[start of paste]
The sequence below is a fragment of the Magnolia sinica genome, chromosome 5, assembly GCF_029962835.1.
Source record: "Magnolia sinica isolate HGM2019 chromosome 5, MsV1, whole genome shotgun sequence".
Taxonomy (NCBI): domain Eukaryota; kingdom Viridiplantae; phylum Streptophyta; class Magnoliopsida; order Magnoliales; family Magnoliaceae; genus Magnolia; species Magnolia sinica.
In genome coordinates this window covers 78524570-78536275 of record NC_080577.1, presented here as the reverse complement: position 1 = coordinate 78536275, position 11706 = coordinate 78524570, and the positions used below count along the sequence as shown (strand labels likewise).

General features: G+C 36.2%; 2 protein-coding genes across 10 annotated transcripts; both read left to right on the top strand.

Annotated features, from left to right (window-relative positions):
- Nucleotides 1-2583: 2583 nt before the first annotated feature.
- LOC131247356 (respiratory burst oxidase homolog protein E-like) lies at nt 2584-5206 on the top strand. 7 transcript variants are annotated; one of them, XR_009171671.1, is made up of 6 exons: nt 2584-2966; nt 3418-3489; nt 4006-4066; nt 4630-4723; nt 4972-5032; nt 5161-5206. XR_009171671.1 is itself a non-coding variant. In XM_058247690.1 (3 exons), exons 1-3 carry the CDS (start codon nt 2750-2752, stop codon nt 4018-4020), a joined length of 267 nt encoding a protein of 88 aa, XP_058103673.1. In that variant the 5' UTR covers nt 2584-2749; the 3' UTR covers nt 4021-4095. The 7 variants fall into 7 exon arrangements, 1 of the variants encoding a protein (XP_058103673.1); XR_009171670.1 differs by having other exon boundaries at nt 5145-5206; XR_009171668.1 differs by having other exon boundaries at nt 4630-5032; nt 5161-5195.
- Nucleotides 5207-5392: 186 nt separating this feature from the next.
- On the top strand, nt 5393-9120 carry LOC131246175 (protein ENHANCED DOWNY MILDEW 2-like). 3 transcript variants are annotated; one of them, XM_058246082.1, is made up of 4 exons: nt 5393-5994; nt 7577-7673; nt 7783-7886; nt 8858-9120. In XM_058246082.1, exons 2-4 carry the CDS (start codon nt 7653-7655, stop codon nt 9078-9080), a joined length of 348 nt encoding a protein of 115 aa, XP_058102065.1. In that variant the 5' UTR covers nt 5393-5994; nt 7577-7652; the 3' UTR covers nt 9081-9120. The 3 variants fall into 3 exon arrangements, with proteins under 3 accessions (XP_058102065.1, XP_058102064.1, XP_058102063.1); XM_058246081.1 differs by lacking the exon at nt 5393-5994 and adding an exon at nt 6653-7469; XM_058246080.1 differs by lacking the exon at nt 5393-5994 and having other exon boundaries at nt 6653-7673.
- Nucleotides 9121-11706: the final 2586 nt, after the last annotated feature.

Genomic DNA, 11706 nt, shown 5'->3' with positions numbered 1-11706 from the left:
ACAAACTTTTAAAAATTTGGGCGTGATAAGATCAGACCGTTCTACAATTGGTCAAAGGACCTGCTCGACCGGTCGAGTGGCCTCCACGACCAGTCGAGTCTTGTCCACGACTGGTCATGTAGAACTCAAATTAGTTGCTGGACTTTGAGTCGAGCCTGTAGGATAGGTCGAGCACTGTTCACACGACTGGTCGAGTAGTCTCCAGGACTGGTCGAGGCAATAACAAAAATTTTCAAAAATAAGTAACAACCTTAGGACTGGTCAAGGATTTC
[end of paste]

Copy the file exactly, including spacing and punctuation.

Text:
The sequence below is a fragment of the Magnolia sinica genome, chromosome 5, assembly GCF_029962835.1.
Source record: "Magnolia sinica isolate HGM2019 chromosome 5, MsV1, whole genome shotgun sequence".
Taxonomy (NCBI): domain Eukaryota; kingdom Viridiplantae; phylum Streptophyta; class Magnoliopsida; order Magnoliales; family Magnoliaceae; genus Magnolia; species Magnolia sinica.
In genome coordinates this window covers 78524570-78536275 of record NC_080577.1, presented here as the reverse complement: position 1 = coordinate 78536275, position 11706 = coordinate 78524570, and the positions used below count along the sequence as shown (strand labels likewise).

General features: G+C 36.2%; 2 protein-coding genes across 10 annotated transcripts; both read left to right on the top strand.

Annotated features, from left to right (window-relative positions):
- Nucleotides 1-2583: 2583 nt before the first annotated feature.
- LOC131247356 (respiratory burst oxidase homolog protein E-like) lies at nt 2584-5206 on the top strand. 7 transcript variants are annotated; one of them, XR_009171671.1, is made up of 6 exons: nt 2584-2966; nt 3418-3489; nt 4006-4066; nt 4630-4723; nt 4972-5032; nt 5161-5206. XR_009171671.1 is itself a non-coding variant. In XM_058247690.1 (3 exons), exons 1-3 carry the CDS (start codon nt 2750-2752, stop codon nt 4018-4020), a joined length of 267 nt encoding a protein of 88 aa, XP_058103673.1. In that variant the 5' UTR covers nt 2584-2749; the 3' UTR covers nt 4021-4095. The 7 variants fall into 7 exon arrangements, 1 of the variants encoding a protein (XP_058103673.1); XR_009171670.1 differs by having other exon boundaries at nt 5145-5206; XR_009171668.1 differs by having other exon boundaries at nt 4630-5032; nt 5161-5195.
- Nucleotides 5207-5392: 186 nt separating this feature from the next.
- On the top strand, nt 5393-9120 carry LOC131246175 (protein ENHANCED DOWNY MILDEW 2-like). 3 transcript variants are annotated; one of them, XM_058246082.1, is made up of 4 exons: nt 5393-5994; nt 7577-7673; nt 7783-7886; nt 8858-9120. In XM_058246082.1, exons 2-4 carry the CDS (start codon nt 7653-7655, stop codon nt 9078-9080), a joined length of 348 nt encoding a protein of 115 aa, XP_058102065.1. In that variant the 5' UTR covers nt 5393-5994; nt 7577-7652; the 3' UTR covers nt 9081-9120. The 3 variants fall into 3 exon arrangements, with proteins under 3 accessions (XP_058102065.1, XP_058102064.1, XP_058102063.1); XM_058246081.1 differs by lacking the exon at nt 5393-5994 and adding an exon at nt 6653-7469; XM_058246080.1 differs by lacking the exon at nt 5393-5994 and having other exon boundaries at nt 6653-7673.
- Nucleotides 9121-11706: the final 2586 nt, after the last annotated feature.

Genomic DNA, 11706 nt, shown 5'->3' with positions numbered 1-11706 from the left:
ACAAACTTTTAAAAATTTGGGCGTGATAAGATCAGACCGTTCTACAATTGGTCAAAGGACCTGCTCGACCGGTCGAGTGGCCTCCACGACCAGTCGAGTCTTGTCCACGACTGGTCATGTAGAACTCAAATTAGTTGCTGGACTTTGAGTCGAGCCTGTAGGATAGGTCGAGCACTGTTCACACGACTGGTCGAGTAGTCTCCAGGACTGGTCGAGGCAATAACAAAAATTTTCAAAAATAAGTAACAACCTTAGGACTGGTCAAGGATTTC